Meditation and Mindfulness for All of Us: Six Questions with Sharon Salzberg

Tuesday, February 1, 2011 - 6:20 am

Meditation and Mindfulness for All of Us: Six Questions with Sharon Salzberg

People watch the men's Ski Jumping Individual LH at the Whistler Olympic Park during the Vancouver Winter Olympics on February 20, 2010. (photo by: Alberto Pizzoli/AFP/Getty Images)
(photo: Alberto Pizzoli/AFP/Getty Images)
Sharon Salzberg is one of the pioneering teachers of Buddhist thought and meditation in this country. A co-founder of the Insight Meditation Society in Barre, Massachusetts, she has taught mindfulness for 30 years, and is the author of several books, including Loving-kindness, Faith, and most recently, Real Happiness: The Power of Meditation.
In our show with Jon Kabat-Zinn, Krista cites Sharon Salzberg’s work as an early conveyor of Buddhist and mindfulness practice in this country. We interviewed her in the very early days of this project for a show called “The Meaning of Faith” and in 2008, at the height of the worst economic downturn this country has seen since the Great Depression, to glean her insights into navigating a world of reduced expectations.
Sharon SalzbergSharon Salzberg graciously took my questions as a wanna-be mindfulness practitioner.
We’ve experimented with mindfulness meditation but never managed to develop a consistent practice. Most recently, my insight on this difficulty is that I want mindfulness practice to deliver me some emotional goods, or put me in a better mood, and when that doesn’t happen I get discouraged. What kind of expectations — if any — should I bring to this experience as a beginner?
Meditation is an experiment we are making, bringing us out of our normal habits of intense self-judgment, comparing, and impatience. Mindfulness isn’t about what is happening; it is about how we are relating to what is happening — how much awareness, balance and compassion are bringing to this moment’s experience, whatever it is.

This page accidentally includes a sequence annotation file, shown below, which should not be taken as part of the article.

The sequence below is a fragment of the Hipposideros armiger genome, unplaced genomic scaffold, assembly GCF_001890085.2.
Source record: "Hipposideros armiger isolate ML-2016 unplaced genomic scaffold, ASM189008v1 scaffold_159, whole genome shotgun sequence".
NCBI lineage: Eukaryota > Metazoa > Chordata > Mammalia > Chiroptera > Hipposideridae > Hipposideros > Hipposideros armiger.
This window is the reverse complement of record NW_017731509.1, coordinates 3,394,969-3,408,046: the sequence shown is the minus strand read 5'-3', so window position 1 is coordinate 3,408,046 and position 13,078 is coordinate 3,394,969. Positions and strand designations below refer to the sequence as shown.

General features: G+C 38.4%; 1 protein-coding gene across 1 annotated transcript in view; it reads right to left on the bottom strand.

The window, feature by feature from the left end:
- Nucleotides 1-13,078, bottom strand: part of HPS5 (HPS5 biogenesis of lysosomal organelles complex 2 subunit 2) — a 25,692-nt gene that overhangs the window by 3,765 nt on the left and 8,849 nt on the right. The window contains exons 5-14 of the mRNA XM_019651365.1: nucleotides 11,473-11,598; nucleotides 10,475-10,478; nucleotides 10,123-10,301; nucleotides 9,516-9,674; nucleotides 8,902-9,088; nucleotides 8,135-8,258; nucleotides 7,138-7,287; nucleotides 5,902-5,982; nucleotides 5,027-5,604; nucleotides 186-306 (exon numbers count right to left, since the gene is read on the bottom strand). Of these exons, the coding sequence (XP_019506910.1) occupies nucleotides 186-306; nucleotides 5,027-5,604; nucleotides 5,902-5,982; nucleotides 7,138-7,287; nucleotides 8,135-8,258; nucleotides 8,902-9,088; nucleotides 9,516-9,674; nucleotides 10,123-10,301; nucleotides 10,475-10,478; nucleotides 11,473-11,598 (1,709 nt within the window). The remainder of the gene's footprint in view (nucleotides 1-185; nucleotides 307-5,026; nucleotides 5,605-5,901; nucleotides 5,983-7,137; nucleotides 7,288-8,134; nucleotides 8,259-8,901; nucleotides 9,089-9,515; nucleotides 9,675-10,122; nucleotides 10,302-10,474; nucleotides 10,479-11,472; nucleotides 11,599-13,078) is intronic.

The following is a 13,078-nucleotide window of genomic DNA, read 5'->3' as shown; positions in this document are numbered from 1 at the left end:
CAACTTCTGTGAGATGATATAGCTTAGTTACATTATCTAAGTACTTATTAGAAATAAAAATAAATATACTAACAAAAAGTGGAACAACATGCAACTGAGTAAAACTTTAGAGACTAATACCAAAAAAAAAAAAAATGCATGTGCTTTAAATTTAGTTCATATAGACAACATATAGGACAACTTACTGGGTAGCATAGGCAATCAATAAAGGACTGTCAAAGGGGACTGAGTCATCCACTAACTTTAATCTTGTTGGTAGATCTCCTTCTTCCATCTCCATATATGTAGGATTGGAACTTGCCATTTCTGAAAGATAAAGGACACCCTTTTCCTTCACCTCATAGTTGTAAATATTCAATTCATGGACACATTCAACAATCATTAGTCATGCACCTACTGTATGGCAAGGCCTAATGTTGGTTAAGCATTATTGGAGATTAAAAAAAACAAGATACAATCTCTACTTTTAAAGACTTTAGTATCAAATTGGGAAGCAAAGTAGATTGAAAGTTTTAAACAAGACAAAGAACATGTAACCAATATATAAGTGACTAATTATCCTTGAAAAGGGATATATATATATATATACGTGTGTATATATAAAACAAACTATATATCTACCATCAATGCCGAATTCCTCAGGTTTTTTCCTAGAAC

For example, it is very likely you will find your attention wandering, not 45 minutes after you first begin, but probably within a few seconds. You get lost in a fantasy, or fall asleep. That is normal and not a sign of failure. What I emphasize is that the critical moment in your meditation is the moment you see you’ve been distracted; instead of falling into our usual habits of self-condemnation, that’s a time we can practice letting go while being kind to ourselves, and work with the renewing power of beginning again.
Practicing mindfulness sometimes just seems to make my mind race even more than usual. Are there any ways I can prepare for my practice that will help me slow down before I begin?
It can help to do some walking or movement meditation before sitting, to help settle your energy. These are simple techniques that, if walking, involve feeling sensations in our feet and legs — things like heaviness, lightness, hardness. Or if you are lifting your arms instead of walking, it’s the same effort. Simply feel what’s going on in your body.
And once you sit down to begin that part of meditation, you can set an intention that might help frame all the coming experiences in a bigger context, like “I am practicing to learn balance, neither fighting my thoughts or letting them overwhelm me.” That’s like putting the wide-angle lens on the camera, and you can feel some space from the racing thoughts. Also, remember it won’t last forever. That period of agitation is not revealing who you really are, what your life will now look like forever. This too will pass.
Real HappinessThere is almost undeniable evidence that regular meditation brings predictable medical, psychological, and cognitive benefits. Really, it almost appears it makes us smarter and better-looking and it costs nothing. Why do I resist it? Why do I prefer to watch embarrassing television as a way to relax? It seems perverse!
I often say to people, “Isn’t it ironic that if someone said to us, ‘Here is this thing you can do 20 minutes a day, and it will really help your friend,’ we’d probably do it. But to put in that 20 minutes for ourselves is much more difficult.”
It is difficult, but if we really consider the reported benefits, we also see that doing something like meditation isn’t selfish or self-centered. If we become depleted, overwhelmed by the circumstances of our lives, perpetually irritable, or disconnected, we are not going to be able to give much to others.